The heater could be fairly easily knocked over by pets or young children, or tipsy husbands. The base while wide is quite light weight so wouldn't stand up to a shove.
They can break down fairly quickly if used a lot (there my be mitigating circumstances which I mention later)
The pros and cons have been built up through no less than 5 of these heaters. The radiator in my eldest daughter's bedroom hasn't worked for years, so the first heater I bought was for her. We then bought one for our lounge when the cold weather really started to bite. However by the time we got our heater the first one was broken. My daughter is very gentle and doesn't bash things around so we presume this was due to the element blowing because of heavy usage. She took the lounge heater, and after a few months when we eventually had a tenner that wasn't earmarked for something else we bought another one for the lounge. Only a few weeks later the daughter's one packed up again, so we were left without a lounge heater. Anyway this has happened every time we have tried to get two heaters at the same time, so the upshot is we still have no lounge heater. Though the last time my daughters broke it was down to the dog peeing on it so not the fault of the heater. The current one is still going strong in my daughter's room.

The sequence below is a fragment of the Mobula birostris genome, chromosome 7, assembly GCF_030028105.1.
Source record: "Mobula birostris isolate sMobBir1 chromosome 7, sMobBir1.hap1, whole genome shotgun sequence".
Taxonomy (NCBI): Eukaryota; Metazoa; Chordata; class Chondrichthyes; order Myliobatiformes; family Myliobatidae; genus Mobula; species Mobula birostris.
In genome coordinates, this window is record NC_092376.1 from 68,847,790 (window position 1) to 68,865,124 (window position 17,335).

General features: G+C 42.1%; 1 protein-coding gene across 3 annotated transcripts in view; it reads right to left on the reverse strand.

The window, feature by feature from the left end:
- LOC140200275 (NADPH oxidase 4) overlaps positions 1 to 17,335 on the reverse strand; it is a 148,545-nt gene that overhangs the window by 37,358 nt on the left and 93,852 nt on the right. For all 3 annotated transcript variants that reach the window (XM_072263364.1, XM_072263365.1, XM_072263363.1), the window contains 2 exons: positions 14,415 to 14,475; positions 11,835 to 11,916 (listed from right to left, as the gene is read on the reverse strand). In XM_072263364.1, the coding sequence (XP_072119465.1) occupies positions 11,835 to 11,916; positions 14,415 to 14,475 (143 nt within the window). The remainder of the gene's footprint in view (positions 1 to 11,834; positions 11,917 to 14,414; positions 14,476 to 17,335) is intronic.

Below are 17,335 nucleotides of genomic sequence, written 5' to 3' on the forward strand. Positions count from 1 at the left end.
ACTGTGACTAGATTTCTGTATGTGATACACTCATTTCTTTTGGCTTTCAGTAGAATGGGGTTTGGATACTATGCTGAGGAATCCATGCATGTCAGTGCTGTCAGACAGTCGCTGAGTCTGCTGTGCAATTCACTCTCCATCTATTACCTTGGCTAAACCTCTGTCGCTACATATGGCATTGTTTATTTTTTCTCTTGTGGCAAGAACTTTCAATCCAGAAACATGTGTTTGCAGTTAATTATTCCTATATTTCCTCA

I have to add that although I do think the heaters should have been able to stand up to prolonged use better, I think due to the damp in my house that the wiring isn't a good as it should be (even though it was rewired a few years ago it was done by a cowboy) and I have problems with light bulbs and fairly lights blowing too. So the knackering of the heaters could well be down to my dodgy electrics rather than a fault in the heaters themselves, in fact I'm rather inclined to think that is the case.
Of course as with any free standing heat source it should be kept a good distance away from anything flammable such as curtains etc and not be left unattended, oh and try not to let your pets wee on it if possible.
Summary: A super budget heater to warm the cockles of your heart